Wild said she is courting a similar group of voters to support her campaign, including women.

Operatives have described Morganelli, Wild and Edwards as the three front-runners. The other Democrats in the race include retired social services worker David Clark, college professor Roger Ruggles, and Rick Daugherty, an executive director of a community center who twice unsuccessfully challenged Dent.

Wild has been endorsed by EMILY’s List, although the group’s independent expenditure arm has not yet spent in the primary. She and most of the other Democrats have taken progressive positions like supporting universal health care and banning assault weapons.

“I really believe that we are going to have … not just a blue wave, but a progressive blue wave this year,” Wild said. “And I want to be part of that.”

But she said she could appeal to moderates by emphasizing her ability to compromise and be “the grown-up in the room.”

Both Wild and Edwards said they can overcome Morganelli’s name recognition by outworking him on the campaign trail.

But one Pennsylvania Democratic consultant noted that it’s not clear if the other candidates have enough resources to simultaneously boost their own name ID and highlight Morganelli’s positions that could hurt him in a primary, such as his November 2016 appeal to President-elect Donald Trump, expressing interest in working for him.

Dividing lines 

One issue that clearly divided the candidates Thursday night was immigration.

Morganelli is known for his hard-line stances on illegal immigration. The liberal crowd groaned when he said he would not support so-called sanctuary cities. He quickly gave up trying to explain his position, saying later that he did not want to fight with the audience.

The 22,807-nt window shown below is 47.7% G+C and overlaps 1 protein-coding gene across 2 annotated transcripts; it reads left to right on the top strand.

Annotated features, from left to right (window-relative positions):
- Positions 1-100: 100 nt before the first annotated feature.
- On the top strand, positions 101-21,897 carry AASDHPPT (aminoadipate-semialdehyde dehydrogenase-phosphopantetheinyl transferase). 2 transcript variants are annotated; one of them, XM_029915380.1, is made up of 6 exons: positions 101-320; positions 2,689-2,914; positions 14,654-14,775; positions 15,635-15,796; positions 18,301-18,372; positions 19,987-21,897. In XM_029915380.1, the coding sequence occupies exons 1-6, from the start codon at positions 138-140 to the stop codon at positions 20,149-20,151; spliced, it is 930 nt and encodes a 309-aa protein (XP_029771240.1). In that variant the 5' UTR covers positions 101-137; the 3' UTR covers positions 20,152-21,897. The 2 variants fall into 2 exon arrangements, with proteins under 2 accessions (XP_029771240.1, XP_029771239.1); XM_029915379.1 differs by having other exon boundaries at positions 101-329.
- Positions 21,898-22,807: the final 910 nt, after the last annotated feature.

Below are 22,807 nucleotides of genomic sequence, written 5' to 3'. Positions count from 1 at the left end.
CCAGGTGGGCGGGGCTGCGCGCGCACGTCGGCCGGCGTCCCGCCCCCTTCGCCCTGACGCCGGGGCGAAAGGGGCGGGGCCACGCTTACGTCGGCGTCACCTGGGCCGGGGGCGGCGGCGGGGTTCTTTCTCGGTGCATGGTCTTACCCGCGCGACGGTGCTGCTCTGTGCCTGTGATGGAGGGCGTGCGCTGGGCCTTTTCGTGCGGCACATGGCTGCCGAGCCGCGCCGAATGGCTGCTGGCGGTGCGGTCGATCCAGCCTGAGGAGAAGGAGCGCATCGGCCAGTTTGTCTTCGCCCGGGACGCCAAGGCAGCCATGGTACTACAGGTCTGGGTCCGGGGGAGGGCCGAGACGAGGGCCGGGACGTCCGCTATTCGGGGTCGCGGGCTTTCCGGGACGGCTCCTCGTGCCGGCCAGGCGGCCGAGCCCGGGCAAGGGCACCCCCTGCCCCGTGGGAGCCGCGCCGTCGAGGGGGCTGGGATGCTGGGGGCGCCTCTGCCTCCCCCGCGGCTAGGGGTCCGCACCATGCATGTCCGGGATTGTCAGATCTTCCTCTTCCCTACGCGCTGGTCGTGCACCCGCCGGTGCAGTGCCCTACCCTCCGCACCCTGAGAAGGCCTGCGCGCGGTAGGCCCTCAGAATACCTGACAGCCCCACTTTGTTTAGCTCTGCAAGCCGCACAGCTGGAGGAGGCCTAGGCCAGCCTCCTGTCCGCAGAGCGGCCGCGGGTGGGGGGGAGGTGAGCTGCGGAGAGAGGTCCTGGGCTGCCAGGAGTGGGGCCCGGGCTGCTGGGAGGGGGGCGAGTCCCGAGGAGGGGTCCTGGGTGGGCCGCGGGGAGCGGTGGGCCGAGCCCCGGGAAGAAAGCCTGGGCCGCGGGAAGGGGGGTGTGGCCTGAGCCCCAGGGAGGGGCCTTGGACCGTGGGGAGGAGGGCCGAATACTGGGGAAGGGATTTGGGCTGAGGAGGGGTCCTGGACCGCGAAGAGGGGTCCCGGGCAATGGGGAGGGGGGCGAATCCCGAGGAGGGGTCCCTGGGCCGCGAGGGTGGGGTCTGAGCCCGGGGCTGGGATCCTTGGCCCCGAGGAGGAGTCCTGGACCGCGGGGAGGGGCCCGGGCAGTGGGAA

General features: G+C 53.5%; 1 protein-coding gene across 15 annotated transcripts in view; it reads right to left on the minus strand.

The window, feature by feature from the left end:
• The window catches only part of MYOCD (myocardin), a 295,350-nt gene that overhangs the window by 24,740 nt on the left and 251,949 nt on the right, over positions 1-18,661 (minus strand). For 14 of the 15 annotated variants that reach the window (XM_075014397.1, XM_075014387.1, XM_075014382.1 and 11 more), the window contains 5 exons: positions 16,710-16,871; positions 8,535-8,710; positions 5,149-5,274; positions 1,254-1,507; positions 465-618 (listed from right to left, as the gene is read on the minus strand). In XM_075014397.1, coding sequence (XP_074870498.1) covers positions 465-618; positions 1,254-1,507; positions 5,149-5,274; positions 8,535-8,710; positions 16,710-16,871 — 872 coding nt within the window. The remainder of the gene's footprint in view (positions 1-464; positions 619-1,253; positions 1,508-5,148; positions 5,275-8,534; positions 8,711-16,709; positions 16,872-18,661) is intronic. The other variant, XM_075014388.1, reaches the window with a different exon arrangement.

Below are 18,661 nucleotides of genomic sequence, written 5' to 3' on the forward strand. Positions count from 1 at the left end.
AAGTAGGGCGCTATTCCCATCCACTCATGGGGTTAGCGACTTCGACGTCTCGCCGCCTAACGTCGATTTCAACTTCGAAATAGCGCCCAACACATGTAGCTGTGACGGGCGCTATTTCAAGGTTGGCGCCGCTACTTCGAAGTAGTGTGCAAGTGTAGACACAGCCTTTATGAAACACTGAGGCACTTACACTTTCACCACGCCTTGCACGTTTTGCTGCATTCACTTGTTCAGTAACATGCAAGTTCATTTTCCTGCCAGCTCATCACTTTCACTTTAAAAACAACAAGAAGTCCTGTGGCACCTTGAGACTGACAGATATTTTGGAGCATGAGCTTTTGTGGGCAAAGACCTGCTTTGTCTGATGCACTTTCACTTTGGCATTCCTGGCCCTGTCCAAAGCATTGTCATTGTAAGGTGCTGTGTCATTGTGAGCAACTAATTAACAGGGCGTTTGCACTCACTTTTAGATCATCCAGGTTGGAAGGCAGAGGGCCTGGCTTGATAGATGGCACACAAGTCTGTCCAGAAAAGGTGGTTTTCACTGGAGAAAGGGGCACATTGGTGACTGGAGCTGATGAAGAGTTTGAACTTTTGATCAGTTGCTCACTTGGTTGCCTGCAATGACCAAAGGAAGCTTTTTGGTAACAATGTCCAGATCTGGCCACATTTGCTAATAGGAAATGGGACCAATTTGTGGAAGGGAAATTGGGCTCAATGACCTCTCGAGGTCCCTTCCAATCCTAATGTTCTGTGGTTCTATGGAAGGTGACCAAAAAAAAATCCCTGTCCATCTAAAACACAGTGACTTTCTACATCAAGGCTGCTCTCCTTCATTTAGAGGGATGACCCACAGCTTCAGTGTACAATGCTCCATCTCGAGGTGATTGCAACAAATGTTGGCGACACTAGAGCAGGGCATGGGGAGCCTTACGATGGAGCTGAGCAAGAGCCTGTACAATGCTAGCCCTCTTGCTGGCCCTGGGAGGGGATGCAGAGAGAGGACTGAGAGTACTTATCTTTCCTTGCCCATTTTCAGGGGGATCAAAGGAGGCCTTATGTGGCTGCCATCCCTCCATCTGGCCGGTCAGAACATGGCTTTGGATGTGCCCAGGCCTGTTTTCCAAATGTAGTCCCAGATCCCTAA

The topic could play a key role in the primary, especially in the increasingly diverse district. Lehigh County has the highest percentage of Hispanic residents in the state — roughly 23 percent, an increase of more than 4 points from 2010 — according to estimates from the Pennsylvania State Data Center.

Edwards suggested the issue could boost turnout in the primary among voters who are “fearful” of a candidate who does not support sanctuary cities, or jurisdictions that do not comply with federal immigration law.

“I mean, they’re literally voting for their lives and their families,” he said.

A boost in turnout could shake up the primary, especially with such a crowded field. (Pennsylvania does not have runoffs.) Strategists suggested a candidate could win the primary with about one-third of the vote.

The winner of the Democratic primary will face either Dean Browning, a former Lehigh County commissioner, or Marty Nothstein, who currently serves on the county commission. Nothstein is well-known in the district for winning a gold medal in cycling in the 2000 Olympics.

The candidates and voters at Thursday’s Democratic forum were optimistic about flipping the seat, which Dent has held since 2005. The new lines shifted the district from one that Trump took by 8 points to one that Hillary Clinton would have carried by 1 point. Inside Elections with Nathan L. Gonzales rates the race Tilts Democratic.

[Roll Call’s 2018 Election Guide]

But the Pennsylvania Democratic consultant was concerned about Morganelli’s prospects if he wins the primary. He’s already lost two races for state attorney general — falling in the Democratic primary in 2016 and in the general election in 2008. 

“Every time John Morganelli’s run for higher office, it’s ended in failure,” the consultant said. “That does not inspire tremendous confidence.”

Even though liberal voters like Marisa and Andrea Ziegler won’t support Morganelli in the primary, they said they would support him if he is the nominee. 

But, Andrea Ziegler said, it would be “through gritted teeth.” 

Watch: Democrats Have At Least 20 House Takeover Opportunities in These 4 States